It’s been a couple of weeks and I’m still sleeping on an air mattress, living out of suitcases and feeding myself a steady diet of coffee and takeout (no dishes = no homecooked meals.) At night I lie on my little mattress with a sleeping bag for covers and watch streaming television on my laptop, which sits on top of my suitcase. It makes for a nice makeshift entertainment center, but this morning I woke up with neck pain. I wasn’t sure if it was from the air mattress or craning to watch too many crime dramas on the tiny computer screen (I’ve finally given up on James Bond).

In any event, I find these strange new pains to be not-so-conducive to kicking ass. Therefore, I must take action. Today I tackle Item No. 1 on my list of International Woman of Mystery must-haves: Homebase.

Continue reading

The view is everything

17 Sep


Denver is not a cosmopolitan metropolis, I am finding, but from the balcony of my new apartment, it feels like the most exciting city in the world. From here, the mountains and skyline border my vista. In spite of everything, I feel hopeful.

This apartment was my first stop after arriving at the airport – my driver brought me to Capitol Hill, an old mixed-use, tree-lined neighborhood with a young population. As the driver slowed, so did my adrenaline.

The driver parked in front of a dated high rise that faced west and had a “for rent” sign out front. He followed me into the wood paneled lobby that smelled of stale cigarette smoke. The furniture looked like it had once been expensive.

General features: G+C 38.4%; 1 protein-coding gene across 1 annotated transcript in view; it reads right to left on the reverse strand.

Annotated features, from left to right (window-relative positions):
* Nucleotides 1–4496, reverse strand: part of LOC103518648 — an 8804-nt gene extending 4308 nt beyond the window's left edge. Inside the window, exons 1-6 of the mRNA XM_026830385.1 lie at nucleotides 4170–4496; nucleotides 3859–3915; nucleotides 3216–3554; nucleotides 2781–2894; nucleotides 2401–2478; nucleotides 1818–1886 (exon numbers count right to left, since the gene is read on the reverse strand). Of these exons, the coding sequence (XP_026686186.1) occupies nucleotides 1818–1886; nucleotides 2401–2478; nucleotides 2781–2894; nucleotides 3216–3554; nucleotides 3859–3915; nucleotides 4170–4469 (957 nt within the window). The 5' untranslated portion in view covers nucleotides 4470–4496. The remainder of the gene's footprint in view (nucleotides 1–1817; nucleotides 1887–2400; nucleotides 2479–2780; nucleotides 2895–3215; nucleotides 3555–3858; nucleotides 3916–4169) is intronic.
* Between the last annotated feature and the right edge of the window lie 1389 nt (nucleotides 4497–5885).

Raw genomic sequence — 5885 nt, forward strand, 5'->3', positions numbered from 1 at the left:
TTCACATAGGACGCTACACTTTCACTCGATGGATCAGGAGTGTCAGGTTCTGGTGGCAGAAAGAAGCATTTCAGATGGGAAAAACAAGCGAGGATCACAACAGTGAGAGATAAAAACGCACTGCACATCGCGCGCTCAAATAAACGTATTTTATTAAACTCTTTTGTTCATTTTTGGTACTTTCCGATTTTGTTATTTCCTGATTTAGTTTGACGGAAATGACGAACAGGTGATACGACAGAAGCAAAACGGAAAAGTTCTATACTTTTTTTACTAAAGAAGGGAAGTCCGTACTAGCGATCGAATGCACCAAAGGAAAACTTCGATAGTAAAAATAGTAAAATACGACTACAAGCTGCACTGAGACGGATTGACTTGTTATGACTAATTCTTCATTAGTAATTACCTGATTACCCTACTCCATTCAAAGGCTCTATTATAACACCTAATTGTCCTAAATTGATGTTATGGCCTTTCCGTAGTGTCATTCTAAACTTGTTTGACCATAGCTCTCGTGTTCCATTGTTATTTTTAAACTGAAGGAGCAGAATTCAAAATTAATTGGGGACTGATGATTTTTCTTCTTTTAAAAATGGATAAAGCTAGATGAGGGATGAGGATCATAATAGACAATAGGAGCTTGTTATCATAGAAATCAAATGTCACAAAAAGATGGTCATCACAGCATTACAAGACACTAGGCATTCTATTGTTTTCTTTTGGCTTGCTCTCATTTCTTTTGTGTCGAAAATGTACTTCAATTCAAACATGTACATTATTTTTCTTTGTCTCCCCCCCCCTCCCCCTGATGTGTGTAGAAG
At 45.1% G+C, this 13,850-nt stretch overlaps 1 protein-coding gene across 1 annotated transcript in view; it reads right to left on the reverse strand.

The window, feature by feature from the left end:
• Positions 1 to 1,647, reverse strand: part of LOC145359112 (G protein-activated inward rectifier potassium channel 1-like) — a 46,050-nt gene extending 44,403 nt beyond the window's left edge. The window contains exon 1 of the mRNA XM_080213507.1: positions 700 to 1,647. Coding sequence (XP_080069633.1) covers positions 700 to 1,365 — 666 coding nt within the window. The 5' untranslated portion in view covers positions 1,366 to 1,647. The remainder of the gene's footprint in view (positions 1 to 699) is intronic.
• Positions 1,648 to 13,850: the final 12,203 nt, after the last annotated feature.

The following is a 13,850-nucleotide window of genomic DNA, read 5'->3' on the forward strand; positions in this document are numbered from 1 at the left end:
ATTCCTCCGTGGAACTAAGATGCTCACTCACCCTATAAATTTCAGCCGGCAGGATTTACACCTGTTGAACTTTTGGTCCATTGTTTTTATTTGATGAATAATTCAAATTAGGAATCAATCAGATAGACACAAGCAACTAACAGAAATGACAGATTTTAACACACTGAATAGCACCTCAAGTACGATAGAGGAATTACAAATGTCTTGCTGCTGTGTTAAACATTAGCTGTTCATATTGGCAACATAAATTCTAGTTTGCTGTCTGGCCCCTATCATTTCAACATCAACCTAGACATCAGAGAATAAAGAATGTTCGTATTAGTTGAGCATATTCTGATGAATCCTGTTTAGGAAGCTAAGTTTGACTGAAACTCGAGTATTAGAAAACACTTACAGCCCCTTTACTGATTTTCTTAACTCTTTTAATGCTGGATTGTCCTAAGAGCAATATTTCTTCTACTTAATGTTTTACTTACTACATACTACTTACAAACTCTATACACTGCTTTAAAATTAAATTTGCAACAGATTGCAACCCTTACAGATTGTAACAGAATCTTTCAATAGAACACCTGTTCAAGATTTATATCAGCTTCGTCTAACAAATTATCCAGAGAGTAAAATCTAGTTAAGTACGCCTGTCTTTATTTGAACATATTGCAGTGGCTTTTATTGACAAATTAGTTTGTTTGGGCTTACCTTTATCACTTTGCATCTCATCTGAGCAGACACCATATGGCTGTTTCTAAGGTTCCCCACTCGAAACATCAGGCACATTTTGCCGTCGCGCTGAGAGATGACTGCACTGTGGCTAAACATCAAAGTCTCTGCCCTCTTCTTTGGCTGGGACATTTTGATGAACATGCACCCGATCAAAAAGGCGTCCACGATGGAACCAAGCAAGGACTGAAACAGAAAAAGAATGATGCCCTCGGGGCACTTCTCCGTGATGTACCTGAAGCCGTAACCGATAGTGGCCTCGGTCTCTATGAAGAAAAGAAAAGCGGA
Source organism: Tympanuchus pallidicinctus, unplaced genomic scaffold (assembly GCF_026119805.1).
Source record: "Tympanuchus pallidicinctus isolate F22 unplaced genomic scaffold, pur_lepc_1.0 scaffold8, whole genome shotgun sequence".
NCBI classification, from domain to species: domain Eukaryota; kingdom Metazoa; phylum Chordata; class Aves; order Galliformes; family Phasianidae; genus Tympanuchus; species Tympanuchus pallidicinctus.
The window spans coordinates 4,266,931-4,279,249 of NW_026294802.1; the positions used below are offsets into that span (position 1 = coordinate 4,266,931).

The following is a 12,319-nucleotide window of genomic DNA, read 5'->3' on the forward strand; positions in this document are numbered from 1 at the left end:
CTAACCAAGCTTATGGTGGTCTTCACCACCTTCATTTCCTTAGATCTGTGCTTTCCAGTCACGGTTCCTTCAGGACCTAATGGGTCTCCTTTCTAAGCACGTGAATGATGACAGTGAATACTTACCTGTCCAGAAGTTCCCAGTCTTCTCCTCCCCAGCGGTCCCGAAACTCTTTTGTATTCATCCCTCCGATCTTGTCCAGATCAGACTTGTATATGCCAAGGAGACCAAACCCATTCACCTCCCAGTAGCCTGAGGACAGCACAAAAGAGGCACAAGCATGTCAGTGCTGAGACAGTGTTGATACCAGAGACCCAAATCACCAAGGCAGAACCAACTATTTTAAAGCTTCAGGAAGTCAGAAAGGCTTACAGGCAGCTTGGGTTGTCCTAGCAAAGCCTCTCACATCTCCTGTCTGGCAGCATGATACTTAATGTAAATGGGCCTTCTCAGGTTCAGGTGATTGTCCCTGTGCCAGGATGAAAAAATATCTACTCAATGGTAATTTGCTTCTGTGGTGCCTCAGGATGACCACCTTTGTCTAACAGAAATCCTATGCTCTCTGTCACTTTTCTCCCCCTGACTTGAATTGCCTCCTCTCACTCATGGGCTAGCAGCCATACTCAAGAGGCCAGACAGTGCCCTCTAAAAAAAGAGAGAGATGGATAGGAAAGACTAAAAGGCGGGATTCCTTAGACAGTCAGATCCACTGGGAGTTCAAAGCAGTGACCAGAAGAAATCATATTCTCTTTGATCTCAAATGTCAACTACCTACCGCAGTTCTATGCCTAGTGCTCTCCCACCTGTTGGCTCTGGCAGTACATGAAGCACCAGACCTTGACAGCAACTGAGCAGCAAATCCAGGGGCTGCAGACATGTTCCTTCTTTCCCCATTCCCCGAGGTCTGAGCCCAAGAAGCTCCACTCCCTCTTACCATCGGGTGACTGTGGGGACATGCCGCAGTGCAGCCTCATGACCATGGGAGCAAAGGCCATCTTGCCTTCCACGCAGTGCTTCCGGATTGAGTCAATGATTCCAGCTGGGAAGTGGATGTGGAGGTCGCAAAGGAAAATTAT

I found the leasing office, paid the driver who left my suitcases in the hallway, took a deep breath and walked in. I told the leasing agent that I wanted their best vacant apartment.

“It’s your lucky day,” said Todd, the excitable, twentysomething leasing agent. “We have a 10th floor west-facing apartment ready to go. It has a phenomenal view.”

The price was almost right, so I signed the lease on the spot without even looking at the apartment.

In the elevator with Todd, I felt the dust of my rapid escape begin to settle. I felt suddenly overwhelmed and exhausted, and felt even more tired when I realized I had no furniture, and no bed on which to crash. It took the little mental energy I had left to block from my mind the real reason I was here.

Todd handed me the keys and helped wheel my suitcases to the apartment door.

“I got it from here,” I said. “Thanks for all your help.”

When the elevator closed behind Todd, I put the key in the lock and took a deep breath. The door opened into a dark hallway. I pulled in my suitcases and slowly shut the door behind me.

I walked through the hallway, passed a big closet, and turned a corner. In the main living space, sliding glass doors opened to a large, concrete balcony that faced the snow-capped Rockies.

I wandered the apartment, and tried to look past the faded walls and carpentry anomalies.

It was old and dingy.

This was not my home.

Hearing that word in my head brought a lump to my throat and tears to my eyes. I swallowed hard and focused on the bright horizon, spotlighted in the late morning sun. I walked out to the balcony, where I could also see the skyline.

The apartment needed a lot of work, but it had good bones and clean lines. With a coat of paint, and luxurious, modern furniture, this place could be fabulous.

Everything I’ve done in the last few days has been for me. Unrequited love, by its nature, inspires self-centeredness and I have spared no expense in my emotional indulgences. This is all I know to do. Somewhere I learned that to deal with this, I am supposed to run away, spend money, “focus on me,” and do everything I can to find the next man.

I stood there, taking in all of Colorado, and tried to feel alive.